Care Centers Harmed from Minimum Wage Hikes

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Minimum wage hikes often have unintended consequences, forcing businesses to raise prices, lay off employees, or even close altogether. As Congress considers raising the federal minimum wage, lawmakers must take these outcomes into account, especially since they’re already being felt by many care facilities in states with recent minimum wage increases.

Keenan Carrigan, owner of the Mother Goose Daycare in New Hampshire, is one of the many employers who is contemplating the ramifications of a minimum wage hike. Carrigan fears that everyone, including part-time employees, at Mother Goose would lose if a proposed minimum wage increase from $7.25 to $12 in New Hampshire was enacted, let alone a possible $15 federal wage hike. “We’d have to downsize our staff completely,” she said.“[O]ur enrollment would have to drop. I don’t know what would happen. We’d probably have to close down, eventually.”

If the minimum wage increased to $12, she would have to increase the pay not only for minimum wage earners, but for the majority of her professional staff, resulting in higher labor costs which she would have to pass onto her customers. Unfortunately, this could lead to Mother Goose’s closure, Carrigan explained, because the necessary $24 price-increase from $37 to $61 a day would make the care center simply unaffordable for most families in the area.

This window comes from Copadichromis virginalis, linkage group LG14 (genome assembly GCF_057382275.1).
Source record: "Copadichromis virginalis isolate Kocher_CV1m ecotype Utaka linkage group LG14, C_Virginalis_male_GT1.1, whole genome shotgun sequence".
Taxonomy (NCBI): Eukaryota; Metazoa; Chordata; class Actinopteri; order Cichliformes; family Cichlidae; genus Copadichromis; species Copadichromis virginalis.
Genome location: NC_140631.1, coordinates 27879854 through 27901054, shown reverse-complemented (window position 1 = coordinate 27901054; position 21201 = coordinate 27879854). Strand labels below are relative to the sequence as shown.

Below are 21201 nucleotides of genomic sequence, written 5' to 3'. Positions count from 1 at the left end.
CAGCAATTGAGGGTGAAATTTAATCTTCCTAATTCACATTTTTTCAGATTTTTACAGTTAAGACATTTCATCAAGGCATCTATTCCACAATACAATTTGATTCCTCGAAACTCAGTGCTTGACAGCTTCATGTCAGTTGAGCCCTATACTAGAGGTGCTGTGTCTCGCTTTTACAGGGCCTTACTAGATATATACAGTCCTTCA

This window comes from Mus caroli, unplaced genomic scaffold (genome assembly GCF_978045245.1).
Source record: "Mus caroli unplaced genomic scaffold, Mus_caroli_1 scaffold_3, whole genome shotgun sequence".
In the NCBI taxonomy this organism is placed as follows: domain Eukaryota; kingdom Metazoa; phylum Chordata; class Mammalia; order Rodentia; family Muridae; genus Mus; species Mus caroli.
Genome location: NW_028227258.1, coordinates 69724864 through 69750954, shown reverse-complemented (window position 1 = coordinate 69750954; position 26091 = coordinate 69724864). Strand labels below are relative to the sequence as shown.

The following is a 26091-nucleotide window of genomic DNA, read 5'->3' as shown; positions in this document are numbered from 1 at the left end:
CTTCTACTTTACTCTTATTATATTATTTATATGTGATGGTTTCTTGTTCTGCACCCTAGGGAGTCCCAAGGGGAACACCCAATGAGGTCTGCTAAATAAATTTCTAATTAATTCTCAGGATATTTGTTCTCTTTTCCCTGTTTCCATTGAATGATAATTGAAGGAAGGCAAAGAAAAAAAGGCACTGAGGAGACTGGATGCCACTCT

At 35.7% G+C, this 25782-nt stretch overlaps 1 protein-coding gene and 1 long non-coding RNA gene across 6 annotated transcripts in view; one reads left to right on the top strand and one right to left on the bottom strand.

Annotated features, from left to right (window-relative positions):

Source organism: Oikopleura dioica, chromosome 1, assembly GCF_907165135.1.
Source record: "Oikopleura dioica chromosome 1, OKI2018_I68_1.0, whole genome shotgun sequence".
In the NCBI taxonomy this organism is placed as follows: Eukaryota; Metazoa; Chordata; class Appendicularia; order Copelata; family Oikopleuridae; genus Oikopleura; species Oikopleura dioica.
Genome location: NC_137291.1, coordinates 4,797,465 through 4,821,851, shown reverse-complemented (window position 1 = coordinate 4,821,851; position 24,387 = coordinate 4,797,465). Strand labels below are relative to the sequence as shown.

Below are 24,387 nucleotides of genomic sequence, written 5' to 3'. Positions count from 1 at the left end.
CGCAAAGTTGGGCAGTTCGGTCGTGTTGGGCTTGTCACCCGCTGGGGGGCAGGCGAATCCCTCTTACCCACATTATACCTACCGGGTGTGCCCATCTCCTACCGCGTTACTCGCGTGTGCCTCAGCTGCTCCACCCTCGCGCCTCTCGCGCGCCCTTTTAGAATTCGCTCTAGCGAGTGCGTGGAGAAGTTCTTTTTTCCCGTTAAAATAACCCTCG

Mother Goose is not the only care facility experiencing the difficulties that come with minimum wage increases. Aurora’s Residential Care Home in San Francisco has also been affected by the city’s $15 minimum wage.

Aurora’s owner Aurora Concepcion has been forced to reduce her payroll to a single staff member. Though her family members have since filled those positions as volunteers, Aurora’s is running out of other ways to reduce costs.

Unlike Mother Goose Daycare, Aurora’s Residential Care Facility is unable to raise its prices. Its resident’s mental disorders prevent most of them from having a paid job.

Unable to provide them with quality care under such conditions, Concepcion has been forced to leave many of her long-time residents to face the world without her support. In April of 2019, she was quoted saying Aurora’s had sixteen beds—two months later, the business was down to just six.

Care facilities are just another example of the undue harm that wage hikes have caused. Both employees and customers suffer from the loss of jobs and facilities provided. Policymakers should remember that mandating wage hikes only harms those it is intended to help.